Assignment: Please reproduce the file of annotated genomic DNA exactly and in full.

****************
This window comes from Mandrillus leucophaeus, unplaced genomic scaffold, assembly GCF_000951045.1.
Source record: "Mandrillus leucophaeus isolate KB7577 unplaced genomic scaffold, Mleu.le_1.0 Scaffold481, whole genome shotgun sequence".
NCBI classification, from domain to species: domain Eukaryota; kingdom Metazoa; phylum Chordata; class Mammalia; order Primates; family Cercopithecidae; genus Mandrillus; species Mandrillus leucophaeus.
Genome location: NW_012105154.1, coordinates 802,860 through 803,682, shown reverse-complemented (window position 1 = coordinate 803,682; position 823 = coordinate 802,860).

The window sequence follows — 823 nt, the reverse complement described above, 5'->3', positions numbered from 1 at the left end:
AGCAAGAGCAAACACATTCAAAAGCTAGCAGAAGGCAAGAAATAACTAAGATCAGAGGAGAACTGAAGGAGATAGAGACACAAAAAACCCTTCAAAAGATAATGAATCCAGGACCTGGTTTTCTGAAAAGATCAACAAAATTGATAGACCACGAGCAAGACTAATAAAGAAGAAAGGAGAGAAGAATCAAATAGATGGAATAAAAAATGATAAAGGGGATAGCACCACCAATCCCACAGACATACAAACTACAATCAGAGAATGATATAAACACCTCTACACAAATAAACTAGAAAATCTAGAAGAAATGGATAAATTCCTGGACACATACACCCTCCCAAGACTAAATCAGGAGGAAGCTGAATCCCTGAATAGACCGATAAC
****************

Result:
This window comes from Mandrillus leucophaeus, unplaced genomic scaffold, assembly GCF_000951045.1.
Source record: "Mandrillus leucophaeus isolate KB7577 unplaced genomic scaffold, Mleu.le_1.0 Scaffold481, whole genome shotgun sequence".
NCBI classification, from domain to species: domain Eukaryota; kingdom Metazoa; phylum Chordata; class Mammalia; order Primates; family Cercopithecidae; genus Mandrillus; species Mandrillus leucophaeus.
Genome location: NW_012105154.1, coordinates 802,860 through 803,682, shown reverse-complemented (window position 1 = coordinate 803,682; position 823 = coordinate 802,860).

The window sequence follows — 823 nt, the reverse complement described above, 5'->3', positions numbered from 1 at the left end:
AGCAAGAGCAAACACATTCAAAAGCTAGCAGAAGGCAAGAAATAACTAAGATCAGAGGAGAACTGAAGGAGATAGAGACACAAAAAACCCTTCAAAAGATAATGAATCCAGGACCTGGTTTTCTGAAAAGATCAACAAAATTGATAGACCACGAGCAAGACTAATAAAGAAGAAAGGAGAGAAGAATCAAATAGATGGAATAAAAAATGATAAAGGGGATAGCACCACCAATCCCACAGACATACAAACTACAATCAGAGAATGATATAAACACCTCTACACAAATAAACTAGAAAATCTAGAAGAAATGGATAAATTCCTGGACACATACACCCTCCCAAGACTAAATCAGGAGGAAGCTGAATCCCTGAATAGACCGATAAC